On March 30, 2018, the undersigned granted summary judgment to some of the defendants in this action on all of Barber's claims and denied it as to the Doctors and Dunn on some claims. (Doc. 82). Specifically, Barber's claims the Doctors and Dunn were deliberately indifferent in (1) denying him medical care and/or (2) by failing to intervene to ensure he received constitutionally adequate medical care survived summary judgment, with both claims proceeding against the Doctors for damages and injunctive relief and against Dunn (in his official capacity) for injunctive relief only. (Id.).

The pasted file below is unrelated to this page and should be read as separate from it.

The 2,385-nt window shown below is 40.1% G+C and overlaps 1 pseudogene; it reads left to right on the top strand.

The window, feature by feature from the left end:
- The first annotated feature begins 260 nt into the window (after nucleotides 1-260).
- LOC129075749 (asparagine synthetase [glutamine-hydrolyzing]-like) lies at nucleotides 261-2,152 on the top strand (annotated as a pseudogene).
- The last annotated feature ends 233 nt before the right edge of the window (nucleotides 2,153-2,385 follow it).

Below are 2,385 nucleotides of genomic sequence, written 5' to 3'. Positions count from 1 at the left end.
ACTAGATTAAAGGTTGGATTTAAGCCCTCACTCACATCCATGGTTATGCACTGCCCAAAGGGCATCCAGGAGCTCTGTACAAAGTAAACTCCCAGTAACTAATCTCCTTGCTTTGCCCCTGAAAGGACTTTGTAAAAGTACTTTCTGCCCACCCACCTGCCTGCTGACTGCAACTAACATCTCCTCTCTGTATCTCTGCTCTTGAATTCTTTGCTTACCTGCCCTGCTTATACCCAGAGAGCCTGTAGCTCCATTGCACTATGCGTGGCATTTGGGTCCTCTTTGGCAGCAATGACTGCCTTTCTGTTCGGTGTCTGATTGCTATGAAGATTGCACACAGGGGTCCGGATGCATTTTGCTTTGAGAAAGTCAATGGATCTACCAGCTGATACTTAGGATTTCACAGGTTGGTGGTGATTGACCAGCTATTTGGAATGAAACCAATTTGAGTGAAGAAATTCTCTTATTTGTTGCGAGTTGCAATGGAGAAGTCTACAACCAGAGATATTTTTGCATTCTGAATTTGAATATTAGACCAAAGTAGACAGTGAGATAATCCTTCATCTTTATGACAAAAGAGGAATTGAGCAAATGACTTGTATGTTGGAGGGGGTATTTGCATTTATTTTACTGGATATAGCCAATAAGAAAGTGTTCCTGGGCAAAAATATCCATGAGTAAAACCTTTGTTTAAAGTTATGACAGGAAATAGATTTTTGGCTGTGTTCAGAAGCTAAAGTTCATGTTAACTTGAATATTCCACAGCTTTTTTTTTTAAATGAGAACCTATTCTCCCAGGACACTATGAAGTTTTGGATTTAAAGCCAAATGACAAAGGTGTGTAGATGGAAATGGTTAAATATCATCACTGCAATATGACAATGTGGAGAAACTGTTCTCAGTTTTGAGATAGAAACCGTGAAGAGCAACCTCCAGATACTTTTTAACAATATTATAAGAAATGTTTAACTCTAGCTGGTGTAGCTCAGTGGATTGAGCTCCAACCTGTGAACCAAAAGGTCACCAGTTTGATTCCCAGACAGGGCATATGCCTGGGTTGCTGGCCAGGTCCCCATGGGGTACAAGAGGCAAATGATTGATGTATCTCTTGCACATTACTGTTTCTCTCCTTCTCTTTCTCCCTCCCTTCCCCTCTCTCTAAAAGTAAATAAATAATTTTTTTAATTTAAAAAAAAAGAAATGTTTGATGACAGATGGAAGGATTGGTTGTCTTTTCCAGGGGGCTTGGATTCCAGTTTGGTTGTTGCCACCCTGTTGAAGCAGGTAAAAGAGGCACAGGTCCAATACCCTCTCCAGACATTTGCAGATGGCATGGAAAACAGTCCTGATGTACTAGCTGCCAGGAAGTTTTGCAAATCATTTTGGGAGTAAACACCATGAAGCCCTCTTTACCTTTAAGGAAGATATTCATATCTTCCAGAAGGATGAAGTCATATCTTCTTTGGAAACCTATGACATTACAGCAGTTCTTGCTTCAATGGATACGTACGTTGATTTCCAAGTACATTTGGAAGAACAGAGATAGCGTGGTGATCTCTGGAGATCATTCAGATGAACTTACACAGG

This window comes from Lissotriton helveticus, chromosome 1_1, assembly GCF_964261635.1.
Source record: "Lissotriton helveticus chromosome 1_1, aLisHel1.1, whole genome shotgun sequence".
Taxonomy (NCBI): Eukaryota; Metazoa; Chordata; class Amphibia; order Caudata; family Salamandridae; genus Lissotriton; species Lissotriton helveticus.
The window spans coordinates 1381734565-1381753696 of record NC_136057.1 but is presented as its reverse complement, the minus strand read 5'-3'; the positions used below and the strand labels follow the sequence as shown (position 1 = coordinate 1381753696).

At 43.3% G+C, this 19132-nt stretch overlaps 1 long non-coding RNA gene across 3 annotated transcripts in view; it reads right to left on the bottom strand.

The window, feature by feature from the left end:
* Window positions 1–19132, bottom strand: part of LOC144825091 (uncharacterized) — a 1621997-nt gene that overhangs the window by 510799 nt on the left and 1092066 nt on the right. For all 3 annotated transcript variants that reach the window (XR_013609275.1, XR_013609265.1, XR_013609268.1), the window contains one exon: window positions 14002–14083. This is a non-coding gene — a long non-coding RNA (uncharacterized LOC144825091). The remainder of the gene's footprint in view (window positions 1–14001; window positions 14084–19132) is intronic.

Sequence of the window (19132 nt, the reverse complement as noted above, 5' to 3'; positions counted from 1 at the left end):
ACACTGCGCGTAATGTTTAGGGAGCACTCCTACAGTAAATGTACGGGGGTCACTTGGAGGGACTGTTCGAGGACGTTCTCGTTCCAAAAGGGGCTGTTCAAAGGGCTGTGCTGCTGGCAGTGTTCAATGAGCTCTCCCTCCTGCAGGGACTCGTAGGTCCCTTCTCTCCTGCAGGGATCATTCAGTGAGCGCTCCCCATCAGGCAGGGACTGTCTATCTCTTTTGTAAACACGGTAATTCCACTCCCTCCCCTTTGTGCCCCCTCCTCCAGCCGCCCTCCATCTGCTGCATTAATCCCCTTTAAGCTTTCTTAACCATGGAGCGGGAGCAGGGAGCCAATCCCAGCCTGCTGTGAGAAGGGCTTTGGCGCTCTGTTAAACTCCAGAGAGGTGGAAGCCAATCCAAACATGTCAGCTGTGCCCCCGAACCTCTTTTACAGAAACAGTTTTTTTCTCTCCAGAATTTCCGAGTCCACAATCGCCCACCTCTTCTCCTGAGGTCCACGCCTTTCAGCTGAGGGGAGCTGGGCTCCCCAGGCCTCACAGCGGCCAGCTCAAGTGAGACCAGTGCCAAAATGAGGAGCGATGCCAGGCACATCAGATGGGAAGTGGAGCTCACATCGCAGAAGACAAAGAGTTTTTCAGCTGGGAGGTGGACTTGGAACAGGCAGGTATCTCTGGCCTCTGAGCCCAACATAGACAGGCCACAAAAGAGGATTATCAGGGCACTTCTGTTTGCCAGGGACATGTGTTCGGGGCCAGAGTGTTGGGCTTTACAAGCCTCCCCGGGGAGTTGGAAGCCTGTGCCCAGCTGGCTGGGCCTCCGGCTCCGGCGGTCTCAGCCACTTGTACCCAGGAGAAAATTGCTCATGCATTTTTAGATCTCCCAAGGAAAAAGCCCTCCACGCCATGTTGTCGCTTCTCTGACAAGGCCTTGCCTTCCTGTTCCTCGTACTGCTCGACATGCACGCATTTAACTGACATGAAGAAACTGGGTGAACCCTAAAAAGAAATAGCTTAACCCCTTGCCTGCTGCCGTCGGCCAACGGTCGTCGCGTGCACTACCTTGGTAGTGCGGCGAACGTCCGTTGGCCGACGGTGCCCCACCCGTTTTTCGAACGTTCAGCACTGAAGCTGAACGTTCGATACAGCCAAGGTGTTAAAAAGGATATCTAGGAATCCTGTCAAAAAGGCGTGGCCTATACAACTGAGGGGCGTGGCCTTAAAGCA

On May 9, 2018, the undersigned set this case for a pretrial conference. (Doc. 90). Prior to that conference, Barber moved to expedite a hearing on his claims for injunctive relief. (Doc. 91). In that motion, Barber argued the trial should bifurcated, and his claims for injunctive relief should be resolved at a bench trial prior to the jury trial on his claims for damages. (Id.). Although Defendants did not file any opposition to the motion, the undersigned set the motion for a hearing. (Doc. 93). Following the hearing, the undersigned directed the parties to brief issues related to Barber's motion. (Doc. 95). In his brief, Barber withdrew the request for separate trials, stating: “After reviewing the applicable case law, it is Plaintiffs position that this Court should order the jury trial to proceed as scheduled, and to permit the parties to simultaneously present evidence regarding the equitable and legal claims in the case, presenting evidence pertaining only [to] the equitable claims outside the presence of the jury during breaks.” (Doc. 99 at 1). Accordingly, the undersigned denied Barber's motion. (Doc. 102).